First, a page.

Edgar Valdez Villarreal, also known as "La Barbie," had a $2-million… (Mexican Federal Police )
Reporting from Mexico City — Mexico announced the capture Monday of one of its most wanted alleged drug lords, a Texas-born figure accused of unleashing a wave of brutal slayings near Mexico City as part of a ruthless battle with rivals.
Edgar Valdez Villarreal, also known by the improbable nickname "La Barbie," was seized by federal police in the state of Mexico, the region surrounding Mexico City, the Public Security Ministry said in a statement.
Valdez allegedly served as the top enforcer for Arturo Beltran Leyva, a major kingpin killed by Mexican marines in December. Since Beltran Leyva's death, police say, Valdez had been locked in a vicious war with Beltran Leyva's brother Hector for control of the cartel's business.
The fighting brought gangland-style executions and the hanging of beheaded corpses to Cuernavaca, a once-tranquil playground for the elite outside Mexico City that turned out to be headquarters for part of the Beltran Leyva gang.
The U.S. government had offered a $2-million reward for Valdez's capture after indicting him for allegedly smuggling tons of cocaine into the United States. It is possible Valdez will be extradited to the U.S.
The capture of Valdez is an important victory for beleaguered President Felipe Calderon, whose offensive against drug cartels has suffered a string of setbacks in recent weeks, including the slaying of two mayors, a rash of car bombings and the massacre of 72 immigrants, apparently because they refused to work for the traffickers who kidnapped them.
But arresting Valdez will not necessarily quell the violence since others may rise to fight for control of the Beltran Leyva operations.
Authorities released a photograph of Valdez, plumper than he appeared in earlier pictures and surrounded by police officers, some with their guns drawn. He was wearing a green shirt emblazoned with a large logo of a polo player, a coat of arms and the word "London." He appeared to be kneeling, a police agent's hand planted on his shoulder.
Valdez has been linked to numerous heinous crimes, including the mutilation of enemies in Cuernavaca and the slaughter of the family of a Mexican marine who was slain in the operation that killed Beltran Leyva.
His alleged battle with Hector Beltran Leyva pushed the bloodletting from Morelos state, where Cuernavaca is located, westward through Guerrero state to Acapulco. Bodies and body parts now turn up regularly in the popular resort city, often with messages scrawled in warning to one faction or another.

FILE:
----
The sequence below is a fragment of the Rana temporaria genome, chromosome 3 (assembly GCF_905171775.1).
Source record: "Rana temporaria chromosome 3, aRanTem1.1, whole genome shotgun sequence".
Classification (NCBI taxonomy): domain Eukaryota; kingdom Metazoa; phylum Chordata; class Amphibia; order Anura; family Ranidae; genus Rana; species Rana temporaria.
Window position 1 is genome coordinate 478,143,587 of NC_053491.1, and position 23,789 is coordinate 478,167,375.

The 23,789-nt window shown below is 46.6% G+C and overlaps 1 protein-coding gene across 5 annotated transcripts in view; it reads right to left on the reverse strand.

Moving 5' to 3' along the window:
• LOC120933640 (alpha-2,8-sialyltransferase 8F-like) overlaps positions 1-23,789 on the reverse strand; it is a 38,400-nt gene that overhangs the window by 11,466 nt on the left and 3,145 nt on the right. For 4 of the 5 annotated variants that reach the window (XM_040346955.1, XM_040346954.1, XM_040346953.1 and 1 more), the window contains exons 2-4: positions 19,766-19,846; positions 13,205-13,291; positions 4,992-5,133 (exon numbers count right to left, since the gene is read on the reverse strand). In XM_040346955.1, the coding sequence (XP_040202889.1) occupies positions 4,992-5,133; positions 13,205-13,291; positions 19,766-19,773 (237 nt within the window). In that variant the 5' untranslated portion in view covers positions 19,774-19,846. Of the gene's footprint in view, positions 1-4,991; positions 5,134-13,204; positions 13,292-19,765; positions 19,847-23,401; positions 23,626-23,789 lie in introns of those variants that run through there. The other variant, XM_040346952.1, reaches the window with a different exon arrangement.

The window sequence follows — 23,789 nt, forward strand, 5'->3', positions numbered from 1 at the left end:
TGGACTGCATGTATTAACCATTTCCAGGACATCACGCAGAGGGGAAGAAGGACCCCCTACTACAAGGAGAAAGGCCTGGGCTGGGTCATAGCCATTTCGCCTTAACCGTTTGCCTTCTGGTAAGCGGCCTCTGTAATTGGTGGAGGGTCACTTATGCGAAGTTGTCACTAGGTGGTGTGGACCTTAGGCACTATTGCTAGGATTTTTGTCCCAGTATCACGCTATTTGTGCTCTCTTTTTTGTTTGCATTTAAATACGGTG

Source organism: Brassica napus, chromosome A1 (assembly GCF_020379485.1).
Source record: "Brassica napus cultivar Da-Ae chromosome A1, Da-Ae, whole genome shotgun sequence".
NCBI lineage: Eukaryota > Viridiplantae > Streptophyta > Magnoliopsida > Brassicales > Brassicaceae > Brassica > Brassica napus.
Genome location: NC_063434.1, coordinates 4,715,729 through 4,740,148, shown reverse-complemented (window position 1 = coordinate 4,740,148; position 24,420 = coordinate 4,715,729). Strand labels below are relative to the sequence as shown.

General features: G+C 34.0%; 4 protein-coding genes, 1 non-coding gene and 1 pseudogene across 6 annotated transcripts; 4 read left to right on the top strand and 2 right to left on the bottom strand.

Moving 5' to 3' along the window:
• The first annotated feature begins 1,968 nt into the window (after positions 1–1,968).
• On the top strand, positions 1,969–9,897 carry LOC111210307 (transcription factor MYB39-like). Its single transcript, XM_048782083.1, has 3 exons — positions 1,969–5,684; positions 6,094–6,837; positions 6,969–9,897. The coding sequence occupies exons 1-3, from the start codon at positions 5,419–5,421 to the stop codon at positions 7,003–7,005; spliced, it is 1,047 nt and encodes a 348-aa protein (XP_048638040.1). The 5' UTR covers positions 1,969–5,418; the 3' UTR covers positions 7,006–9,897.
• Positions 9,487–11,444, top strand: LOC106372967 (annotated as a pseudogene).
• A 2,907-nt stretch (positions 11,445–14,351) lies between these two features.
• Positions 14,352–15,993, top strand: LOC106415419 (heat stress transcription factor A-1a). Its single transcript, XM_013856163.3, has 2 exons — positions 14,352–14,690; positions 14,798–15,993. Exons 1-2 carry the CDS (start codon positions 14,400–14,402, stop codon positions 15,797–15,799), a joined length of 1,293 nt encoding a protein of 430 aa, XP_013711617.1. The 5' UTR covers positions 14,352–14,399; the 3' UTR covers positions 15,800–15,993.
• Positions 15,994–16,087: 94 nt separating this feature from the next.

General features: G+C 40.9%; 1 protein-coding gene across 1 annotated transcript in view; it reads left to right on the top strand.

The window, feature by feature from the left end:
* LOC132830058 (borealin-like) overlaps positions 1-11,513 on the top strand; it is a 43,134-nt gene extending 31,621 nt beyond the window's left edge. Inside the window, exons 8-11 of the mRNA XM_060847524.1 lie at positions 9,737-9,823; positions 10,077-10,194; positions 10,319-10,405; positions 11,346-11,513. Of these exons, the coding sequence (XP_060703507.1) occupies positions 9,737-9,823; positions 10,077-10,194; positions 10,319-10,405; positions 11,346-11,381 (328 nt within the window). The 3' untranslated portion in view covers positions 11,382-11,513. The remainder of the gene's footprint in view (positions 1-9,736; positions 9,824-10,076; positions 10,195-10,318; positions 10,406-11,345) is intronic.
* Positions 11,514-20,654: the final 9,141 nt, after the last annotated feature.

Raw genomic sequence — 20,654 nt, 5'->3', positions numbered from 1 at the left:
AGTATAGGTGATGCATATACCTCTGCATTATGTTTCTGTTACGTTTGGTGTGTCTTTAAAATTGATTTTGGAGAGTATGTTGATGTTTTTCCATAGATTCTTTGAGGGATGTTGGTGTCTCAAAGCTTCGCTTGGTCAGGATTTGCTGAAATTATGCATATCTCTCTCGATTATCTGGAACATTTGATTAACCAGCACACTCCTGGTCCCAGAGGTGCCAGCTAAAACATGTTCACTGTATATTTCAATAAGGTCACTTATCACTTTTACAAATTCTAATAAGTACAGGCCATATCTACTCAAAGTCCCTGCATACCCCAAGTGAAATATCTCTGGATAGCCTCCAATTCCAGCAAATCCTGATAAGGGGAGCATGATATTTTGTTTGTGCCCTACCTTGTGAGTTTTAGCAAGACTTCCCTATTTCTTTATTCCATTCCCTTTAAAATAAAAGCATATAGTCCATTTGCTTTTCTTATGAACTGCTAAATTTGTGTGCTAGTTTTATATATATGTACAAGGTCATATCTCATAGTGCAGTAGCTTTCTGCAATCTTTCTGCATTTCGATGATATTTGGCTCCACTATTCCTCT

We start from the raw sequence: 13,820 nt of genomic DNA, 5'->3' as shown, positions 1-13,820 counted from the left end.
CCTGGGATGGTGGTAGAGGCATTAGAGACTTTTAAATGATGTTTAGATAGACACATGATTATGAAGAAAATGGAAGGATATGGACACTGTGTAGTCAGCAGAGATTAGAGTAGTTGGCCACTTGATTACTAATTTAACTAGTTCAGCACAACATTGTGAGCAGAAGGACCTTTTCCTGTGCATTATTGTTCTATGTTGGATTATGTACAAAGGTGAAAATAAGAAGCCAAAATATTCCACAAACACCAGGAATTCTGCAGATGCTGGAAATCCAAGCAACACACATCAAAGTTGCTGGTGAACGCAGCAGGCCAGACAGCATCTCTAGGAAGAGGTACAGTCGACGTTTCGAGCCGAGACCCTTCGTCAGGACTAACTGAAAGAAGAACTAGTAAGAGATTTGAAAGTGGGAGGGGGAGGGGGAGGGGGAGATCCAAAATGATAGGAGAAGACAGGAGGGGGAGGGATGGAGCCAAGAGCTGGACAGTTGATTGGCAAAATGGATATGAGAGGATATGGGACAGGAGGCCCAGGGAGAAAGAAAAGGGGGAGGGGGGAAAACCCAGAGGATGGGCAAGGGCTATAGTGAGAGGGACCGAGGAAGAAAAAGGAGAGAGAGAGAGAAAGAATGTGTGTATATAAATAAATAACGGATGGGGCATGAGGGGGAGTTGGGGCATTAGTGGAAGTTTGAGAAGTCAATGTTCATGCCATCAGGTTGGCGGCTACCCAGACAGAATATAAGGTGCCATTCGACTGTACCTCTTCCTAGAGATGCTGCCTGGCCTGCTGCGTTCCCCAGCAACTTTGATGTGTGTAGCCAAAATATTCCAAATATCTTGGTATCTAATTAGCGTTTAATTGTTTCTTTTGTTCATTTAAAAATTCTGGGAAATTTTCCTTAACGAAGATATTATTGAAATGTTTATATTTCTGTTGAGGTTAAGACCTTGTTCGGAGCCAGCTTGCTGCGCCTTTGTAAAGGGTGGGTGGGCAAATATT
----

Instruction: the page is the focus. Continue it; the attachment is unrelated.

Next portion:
The Public Security Ministry announcement said Valdez was pursued in an intelligence operation that began in June 2009. In major operations, such as the killing of Beltran Leyva, Mexican authorities have been buoyed by intelligence from U.S. law enforcement authorities. It was not clear what role the U.S. might have played in Monday's capture.
Security forces are believed to have been close to trapping him in the affluent Bosques de las Lomas neighborhood of Mexico City a couple of months ago, but came up empty.
Valdez, who turned 37 this month, was known as "La Barbie" because of his blondish hair and what some considered good looks, plus his reputation as a party boy who frequented the bars, discos and nightclubs of Mexico City and Acapulco.
"Edgar Valdez Villarreal is a highly dangerous criminal," the government's security spokesman, Alejandro Poire, told reporters late Monday. He took no questions.
Valdez headed the division of gunmen within the cartel, Poire said, and helped expand its drug-running operations into Central and South America.
Poire said authorities mounted operations in six Mexican states to search for Valdez.
"This is positive for Calderon and a blow to the trafficking organization," security expert Raul Benitez said. However, "there well could be a backlash of violence."
Calderon confirmed the arrest in a Twitter message, announcing that Mexico had "trapped La Barbie, one of the most wanted criminals in Mexico and abroad."
Valdez's capture also has value for Mexican and U.S. authorities because of the tactical knowledge of trafficking operations they believe he has. He is the third major figure taken down in the last nine months. But the other two, Beltran Leyva and Ignacio "Nacho" Coronel Villarreal, a major leader of the Sinaloa cartel, were killed.